Henry Moseley

Rachael Backer,Mary Emerick,Natalie Fletcher&Olivia Kensora

Background

Henry Moesely is an English physicist. Born November 23, 1887 in Weymouth, England. Moseley's interest in science surfaced at a young age. He was fortunate in having the constant encouragement of his mother and friends in this interest which was to lead not only to a professional career in science, but also to a lifelong fascination with natural history. In 1896, at the age of nine, Moseley was enrolled at the Summer Fields school, an institution that specialized in preparing boys for Eton. Five years later, he won a King's Scholarship that allowed him to enroll at Eton. After leaving Eton in 1906, Moseley was awarded a scholarship to continue his education at Trinity College, Oxford. Though he earned only second class honors in science, Moseley was able to get letters of recommendation that allowed him to take a position at the University of Manchester, where he worked with Ernest Rutherford.


Source Citation

"Henry Gwyn Jeffreys Moseley." Notable Scientists from 1900 to the Present. Ed. Brigham Narins. Detroit: Gale Group, 2008. Biography in Context. Web. 21 Nov. 2014.

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Experimental Design:

Moseley found that the x-ray spectra for the elements changed in a simple and regular way as one moved up the periodic table. Moseley invented the concept of atomic number to describe his findings. He assigned atomic numbers to the elements in such a way as to reflect the regular, integral, linear relationship of their x-ray spectra. It soon came to be understood that the atomic number of an atom is equal to the number of protons in the atom's nucleus. In his own research, Moseley devised a system that allowed him to study the x-ray diffraction pattern produced by one element after another in an orderly and efficient arrangement. Very quickly, he found that the frequencies of one set of spectral lines, the "K" lines, differed from element to element in a very consistent and orderly way.


Source Citation

"Atomic number." World of Scientific Discovery. Gale, 2007. Biography in Context. Web. 21 Nov. 2014.

Evidence

Henry Moseley discovered the atomic number of protons in the nucleus. He found that certain lines in the X-ray spectrum of each element moved the same amount each time you increased the atomic number by 1. Moseley needed some function of a nuclear property that increased in the same pattern, that is, by one for each element in turn. He found it in the K line of the X-ray spectra of each element. It turns out that the square root of the frequency moves by a constant value for each one unit move by the atomic number.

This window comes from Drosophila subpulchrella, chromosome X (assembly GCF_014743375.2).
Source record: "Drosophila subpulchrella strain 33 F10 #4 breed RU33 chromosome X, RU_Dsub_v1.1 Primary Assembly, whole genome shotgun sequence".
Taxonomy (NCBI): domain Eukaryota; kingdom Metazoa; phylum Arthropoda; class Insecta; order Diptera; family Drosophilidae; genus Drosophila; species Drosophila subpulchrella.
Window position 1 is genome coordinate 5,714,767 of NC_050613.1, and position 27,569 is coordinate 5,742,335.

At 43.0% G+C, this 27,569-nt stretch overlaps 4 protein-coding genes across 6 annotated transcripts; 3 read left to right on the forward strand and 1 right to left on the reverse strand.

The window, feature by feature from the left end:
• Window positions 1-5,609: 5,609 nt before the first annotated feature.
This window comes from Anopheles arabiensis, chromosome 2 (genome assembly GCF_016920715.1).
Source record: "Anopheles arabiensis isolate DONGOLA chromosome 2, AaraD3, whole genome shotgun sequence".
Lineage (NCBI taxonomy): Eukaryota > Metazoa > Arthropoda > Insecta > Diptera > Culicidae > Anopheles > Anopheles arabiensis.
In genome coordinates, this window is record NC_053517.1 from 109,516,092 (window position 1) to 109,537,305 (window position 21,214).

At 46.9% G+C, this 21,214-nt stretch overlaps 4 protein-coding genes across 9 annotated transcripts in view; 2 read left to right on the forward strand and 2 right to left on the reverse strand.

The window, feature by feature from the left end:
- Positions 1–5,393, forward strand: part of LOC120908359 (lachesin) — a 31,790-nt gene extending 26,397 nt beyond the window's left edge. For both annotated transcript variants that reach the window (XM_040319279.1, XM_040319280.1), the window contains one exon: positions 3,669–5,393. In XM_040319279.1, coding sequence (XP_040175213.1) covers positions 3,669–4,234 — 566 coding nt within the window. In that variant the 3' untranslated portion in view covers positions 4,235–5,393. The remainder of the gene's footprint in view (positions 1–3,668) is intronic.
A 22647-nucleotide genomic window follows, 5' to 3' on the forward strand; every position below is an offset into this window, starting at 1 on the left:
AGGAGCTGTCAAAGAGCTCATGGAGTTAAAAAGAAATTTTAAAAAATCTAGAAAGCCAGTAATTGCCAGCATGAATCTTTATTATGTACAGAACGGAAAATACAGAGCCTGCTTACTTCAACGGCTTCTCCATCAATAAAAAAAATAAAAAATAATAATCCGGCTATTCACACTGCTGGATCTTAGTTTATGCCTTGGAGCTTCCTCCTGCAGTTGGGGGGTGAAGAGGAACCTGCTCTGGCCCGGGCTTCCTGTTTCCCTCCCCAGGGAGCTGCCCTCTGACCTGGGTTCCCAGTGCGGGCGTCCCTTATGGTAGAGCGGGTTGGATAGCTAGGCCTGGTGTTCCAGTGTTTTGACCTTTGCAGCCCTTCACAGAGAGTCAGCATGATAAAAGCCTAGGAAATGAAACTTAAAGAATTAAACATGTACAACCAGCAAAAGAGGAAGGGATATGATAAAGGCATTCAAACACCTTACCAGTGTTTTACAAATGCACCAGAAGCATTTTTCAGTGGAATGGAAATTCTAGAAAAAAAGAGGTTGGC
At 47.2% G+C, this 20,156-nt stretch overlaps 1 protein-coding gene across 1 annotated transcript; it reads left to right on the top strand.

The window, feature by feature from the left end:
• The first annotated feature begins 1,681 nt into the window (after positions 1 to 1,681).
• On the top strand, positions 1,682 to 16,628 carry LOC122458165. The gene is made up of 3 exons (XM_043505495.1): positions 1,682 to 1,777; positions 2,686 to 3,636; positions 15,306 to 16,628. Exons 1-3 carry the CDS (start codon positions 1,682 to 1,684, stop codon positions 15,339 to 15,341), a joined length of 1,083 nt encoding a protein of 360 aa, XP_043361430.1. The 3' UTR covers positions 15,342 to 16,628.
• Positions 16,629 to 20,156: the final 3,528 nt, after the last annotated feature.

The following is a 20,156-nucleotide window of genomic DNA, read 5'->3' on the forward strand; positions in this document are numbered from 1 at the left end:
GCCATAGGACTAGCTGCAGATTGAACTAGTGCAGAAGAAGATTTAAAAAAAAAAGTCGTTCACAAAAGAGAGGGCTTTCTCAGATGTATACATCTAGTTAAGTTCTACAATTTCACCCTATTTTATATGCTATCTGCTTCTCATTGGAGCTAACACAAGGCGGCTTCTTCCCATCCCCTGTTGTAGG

Source Citation

http://www.google.com/url?q=http%3A%2F%2Fwww.chemteam.info%2FAtomicStructure%2FAtNum-Moseley.html&sa=D&sntz=1&usg=AFQjCNEWR_DTjPf_37YysU8vbIkoV2ZOWg

New Atomic Model

Henry Moseley created the atomic model shown in the picture below. He discovered that every atom has its own atomic number, which represents the number of protons in each element.
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Interesting things about Moseley

Henry Gwyn Jeffreys Moseley, who was always called "Harry" by his family, was born in Weymouth, England, on November 23, 1887. His family was wealthy, aristocratic, and scientifically accomplished, and young Henry showed an early interest in zoology . He attended Eton on a King's scholarship, where he excelled in mathematics, and was introduced to the study of x rays by his physics teacher. He entered Trinity College, Oxford, in 1906. At that time, Oxford did not have a particularly notable science curriculum, but Moseley chose the school in order to be near his widowed mother. He graduated in 1910 with high honors in mathematics and science, and secured a position in the laboratory of Ernest Rutherford at the University of Manchester


Source Citation
(MLA 7th Edition)


Culp, Bartow. "Moseley, Henry." Chemistry: Foundations and Applications. Ed. J. J. Lagowski. Vol. 3. New York: Macmillan Reference USA, 2004. 122. Gale Virtual Reference Library. Web. 24 Nov. 2014.